The French far-right leader Marine Le Pen proposed Thursday that children of illegal immigrants be refused places in public school as part of tough program to restrict state services.
“I’ve got nothing against foreigners, but I say to them: ‘If you come to our country, don’t expect that you will be taken care of, treated (by the health care system) and that your children will be educated for free,'” Le Pen said.
“That’s finished now, it’s the end of playtime,” she said at a conference organised by a polling group in Paris.
Le Pen, the leader of the National Front, is expected to finish second in next year’s presidential election, according to polls, but she is hoping for new momentum after the victory of Donald Trump in the United States.
Speaking to the Agence France-Presse afterward, she clarified that she wanted to block education only for immigrants who are in the country illegally, not for all foreigners. But she said that any foreigner using the public education system without paying taxes in France should have to contribute.
“We’re going to reserve our efforts and our national solidarity for the most humble, the most modest and the most poor among us,” Le Pen said at the conference.
The National Front sees itself as part of a global revolt against immigration, established political parties and globalisation epitomised by Trump’s victory last month. It regularly criticises the use of France’s indebted social security system for foreigners, arguing that French people should get priority.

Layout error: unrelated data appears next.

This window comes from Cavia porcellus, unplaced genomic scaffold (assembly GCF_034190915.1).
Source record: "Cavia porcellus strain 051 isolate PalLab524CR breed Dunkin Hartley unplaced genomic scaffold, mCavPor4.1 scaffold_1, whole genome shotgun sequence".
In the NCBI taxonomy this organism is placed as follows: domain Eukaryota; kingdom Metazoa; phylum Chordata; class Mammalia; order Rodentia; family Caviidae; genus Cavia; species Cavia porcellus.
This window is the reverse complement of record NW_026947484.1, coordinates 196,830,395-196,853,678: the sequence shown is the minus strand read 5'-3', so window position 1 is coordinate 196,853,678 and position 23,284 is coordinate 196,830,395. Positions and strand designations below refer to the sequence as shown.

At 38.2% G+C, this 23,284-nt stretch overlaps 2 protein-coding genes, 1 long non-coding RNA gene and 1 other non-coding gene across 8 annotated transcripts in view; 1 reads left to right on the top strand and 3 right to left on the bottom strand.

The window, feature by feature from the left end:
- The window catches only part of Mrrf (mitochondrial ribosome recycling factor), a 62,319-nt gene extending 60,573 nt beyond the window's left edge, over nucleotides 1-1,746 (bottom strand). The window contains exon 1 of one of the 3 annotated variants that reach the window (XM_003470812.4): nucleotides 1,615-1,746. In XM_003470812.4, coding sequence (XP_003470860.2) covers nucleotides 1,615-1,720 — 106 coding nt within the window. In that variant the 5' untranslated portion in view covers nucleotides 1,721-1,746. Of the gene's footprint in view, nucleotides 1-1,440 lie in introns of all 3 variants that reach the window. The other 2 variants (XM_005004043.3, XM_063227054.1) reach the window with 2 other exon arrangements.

Le Pen falsely said on Thursday that anyone over the age of 65 could arrive in France and start receiving retiree social security payments.
Polls show that Le Pen would receive enough votes to qualify for the second round of May’s election, where she is expected to face the right-wing Republicans’ candidate, Francois Fillon. It is expected that Fillon would win against Le Pen.
Few observers expect Le Pen to take power, but it has been an unpredictable year in politics, and France’s struggling economy and the issue of immigration are top concerns with voters.
Le Pen wants to withdraw France from the eurozone and has called for a referendum on France’s membership in the European Union.
Fillon has also taken a tough line on immigration, promising to reduce immigration to a “strict minimum” and calling on newcomers to adapt to French culture. He has rejected the idea of “multiculturalism” and insists that France must defend its traditions, language and identity.
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